Based on the results of this experiment, the researchers concluded that there was no significant effect of the type of warm-up activity on performance in any of the tests performed in this study. Shown in Table 2, at 60°/sec (which is an angular speed for rating muscle strength), the NWU showed higher rates for both the extensor and flexor. However, the researchers determined that the difference was not statistically significant Shown in Table 3, at 180°/sec (an angular speed associated with rating muscle power), AWU and ASW groups attained higher rates for the flexor and extensor, respectively, although the difference was not statistically significant. The total work at 240°/sec (which reflects muscle endurance) was higher in ASW for both the flexor and extensor than NWU and AWU, though not statistically significantly. These results are shown in Table 4. In a similar manner to the trends seen when evaluating athletic performance, the individuals in the ASW group marked higher scores on their psychological assessments than the AWU and NWU groups. The results are shown in Table 5. However, the researchers determined that the result were not statistically significant.

Overall, while there appears to be some merit to the psychological benefits of stretching before exercising, its effect on athletic performance remains inconclusive. However, if you find that stretching helps improve your outlook/state-of-mind during the course of your workout, I would highly encourage you to continue your routine.


Questions to Consider

  1. Based on the experiment, do you believe that stretching before a workout provides any benefits/advantages towards performance?
  2. Does this post affect your views towards stretching?
  3. Would you encourage someone seeking to exercise more frequently to stretch before/after their exercises?



  1. Andersen JC. Stretching before and after exercise: effect on muscle soreness and injury risk. J Athl Train. 2005;40(3):218–220.
  2. Park HK, Jung MK, Park E, et al. The effect of warm-ups with stretching on the isokinetic moments of collegiate men. J Exerc Rehabil. 2018;14(1):78–82. Published 2018 Feb 26. doi:10.12965/jer.1835210.605


Whole Body Air Displacement Plethysmographic- Problem


In order for whole body air displacement plethysmographic machines such as the BodPod to function optimally (so that viable data can be collected), it is crucial that laminar flow is maintained throughout the machine’s ventilation system at all times. Imagine that you are an engineer (imagine that!)  tasked with manufacturing the tube components for the Bod Pod.

If the flow rates in the inlet and outlet tubes are equal, the volumetric  flow rate of air in the tubing system will be 0.25 cubic meters/second , and the BodPod functions in laminar/laminar-like conditions, what are the ideal dimensions for the diameters of the inlet and outlet tubes in the Bod Pod?



  • Flow rates are equal in the inlet and outlet tubes
  • The tubes are cylindrical  
  • Laminar flow is maintained at all times
  • Pressure changes are negligible
  • Air circulating inside the BodPod has similar thermodynamic/kinematic properties ambient air at room temperature
  • Temperature conditions of the device are identical to those at room-temperature

A link has been included to a power point presentation that contains diagrams that will aid readers in solving this problem:



Figure 1: Schematic of Adult-Sized Bod Pod and circuitry components that will be used as a reference for this problem.





According to the 4th page of the patent filed by the manufacturer, Life Instruments Inc., it is okay to assume laminar conditions inside the tubing ventilation due to the fact that flow rate inside the inlet and outlet tubes are always set to values of low magnitudes. Literature in courses such as Signals and Systems show that low flow rates result in low generation of acoustic noise by  air circulation systems.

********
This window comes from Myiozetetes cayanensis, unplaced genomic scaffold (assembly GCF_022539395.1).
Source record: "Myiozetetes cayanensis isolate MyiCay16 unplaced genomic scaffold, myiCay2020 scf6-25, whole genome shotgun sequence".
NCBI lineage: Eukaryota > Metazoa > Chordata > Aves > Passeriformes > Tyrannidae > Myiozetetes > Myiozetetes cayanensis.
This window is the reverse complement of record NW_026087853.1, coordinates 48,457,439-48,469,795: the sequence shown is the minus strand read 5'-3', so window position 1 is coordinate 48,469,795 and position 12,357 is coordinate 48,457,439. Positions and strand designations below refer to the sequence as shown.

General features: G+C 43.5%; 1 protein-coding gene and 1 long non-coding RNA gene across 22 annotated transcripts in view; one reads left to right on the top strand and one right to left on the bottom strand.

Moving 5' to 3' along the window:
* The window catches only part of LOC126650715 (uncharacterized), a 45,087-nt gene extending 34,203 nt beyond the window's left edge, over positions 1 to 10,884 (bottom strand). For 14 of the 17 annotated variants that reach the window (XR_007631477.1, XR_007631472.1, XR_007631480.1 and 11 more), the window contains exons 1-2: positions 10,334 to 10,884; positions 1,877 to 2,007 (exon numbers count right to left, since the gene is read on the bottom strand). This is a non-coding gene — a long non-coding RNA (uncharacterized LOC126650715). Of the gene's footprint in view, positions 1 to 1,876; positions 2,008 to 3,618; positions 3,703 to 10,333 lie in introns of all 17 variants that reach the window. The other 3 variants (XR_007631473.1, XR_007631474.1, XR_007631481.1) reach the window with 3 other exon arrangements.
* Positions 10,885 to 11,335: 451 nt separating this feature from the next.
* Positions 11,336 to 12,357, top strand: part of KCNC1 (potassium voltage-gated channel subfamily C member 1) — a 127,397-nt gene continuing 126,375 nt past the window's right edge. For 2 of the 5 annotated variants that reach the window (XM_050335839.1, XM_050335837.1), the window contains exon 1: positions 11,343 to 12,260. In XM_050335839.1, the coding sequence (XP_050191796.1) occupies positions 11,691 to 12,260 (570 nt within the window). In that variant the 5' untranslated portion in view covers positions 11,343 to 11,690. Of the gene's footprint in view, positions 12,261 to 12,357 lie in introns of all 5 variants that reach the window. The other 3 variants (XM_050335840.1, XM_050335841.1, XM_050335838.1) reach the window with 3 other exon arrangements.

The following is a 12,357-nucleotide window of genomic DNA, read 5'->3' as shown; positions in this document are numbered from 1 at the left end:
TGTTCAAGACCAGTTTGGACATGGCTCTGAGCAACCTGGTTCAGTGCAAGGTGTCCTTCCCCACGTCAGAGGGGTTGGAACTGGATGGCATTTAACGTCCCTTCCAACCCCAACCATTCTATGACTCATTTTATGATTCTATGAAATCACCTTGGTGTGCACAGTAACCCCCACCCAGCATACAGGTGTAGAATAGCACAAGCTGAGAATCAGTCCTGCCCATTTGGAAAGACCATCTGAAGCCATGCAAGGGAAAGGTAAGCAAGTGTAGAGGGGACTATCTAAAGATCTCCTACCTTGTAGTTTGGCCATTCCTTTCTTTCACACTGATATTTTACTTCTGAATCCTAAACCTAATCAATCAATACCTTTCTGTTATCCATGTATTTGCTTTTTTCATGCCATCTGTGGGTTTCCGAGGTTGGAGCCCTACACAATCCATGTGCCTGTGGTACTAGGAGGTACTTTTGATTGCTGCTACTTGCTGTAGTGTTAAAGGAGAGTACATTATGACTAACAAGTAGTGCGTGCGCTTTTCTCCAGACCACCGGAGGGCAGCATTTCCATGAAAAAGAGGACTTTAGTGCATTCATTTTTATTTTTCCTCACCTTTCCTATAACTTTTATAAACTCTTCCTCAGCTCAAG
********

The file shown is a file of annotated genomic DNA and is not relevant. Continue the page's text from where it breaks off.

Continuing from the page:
I was unsuccessful in locating some sort of testing standard that establishes set values for the volumetric flow rates of air in laminar conditions. There appears to be any information pertaining to any testing protocols the manufacturer used for design verification purposes in the original 510(k) form filed with the FDA. To establish an appropriate flow rate value for this test question, I searched for similar problems online. In short, the values for the volumetric flow rate of air (Q) ranged from 0.1 to 0.8 cubic meters/second in my searches. I decided to use a value of 0.25 cubic meters/second in this problem. By assuming that the values for Q are equal for both tubes, it is possible to design both tubes with an equal diameter. Thus, along with other reasons that will be outlined later in this section, all the solver is required to do to calculate the correct value in this problem is to use one equation.

Normally, pressure fluctuations trigger changes in tubings and pipes create flow gradients in closed ventilation systems. Because of this, mathematical expressions such a Boyle’s Law and Bernoulli’s equations are used to solve changes in volume and volumetric flow when pressure fluctuations occur. According to page 4 of the patent filed for the Bod Pod, the authors state that the use of pressure transducers which are coupled to the inlet and outlet tubes helps monitor any pressure changes that occurs in the tubing; automatically adjusting the pressure settings in the tubes to more optimal levels through negative feedback. This is done in order to maintain a constant flow rate (and thus, laminar flow throughout the circulation system). Later on in section 4 of the patent,  the manufacturers also state that constant air flow can be maintained with the addition of rotary pumps to the circulation system (which are not actively displayed in any of the figures included).

The manufacturer’s statements in the patent confirm the presence of temperature-sensing circuitry in the inlet and outlet tubes that control the internal temperature of the environment inside the tubing and the pod itself. Thus, any temperature fluctuations that could create flow gradients in the device’s tubing are negligible since they are always corrected in  rapid fashion. This also eliminates the need for Fourier’s law to solve the value of Q in this problem.

Assuming that the tubing is cylindrical eliminates the need to solve for any hydrodynamic radius  values(which are used in equations associated with fluid flow in which tubes/pipes are any shape that is non-cylindrical).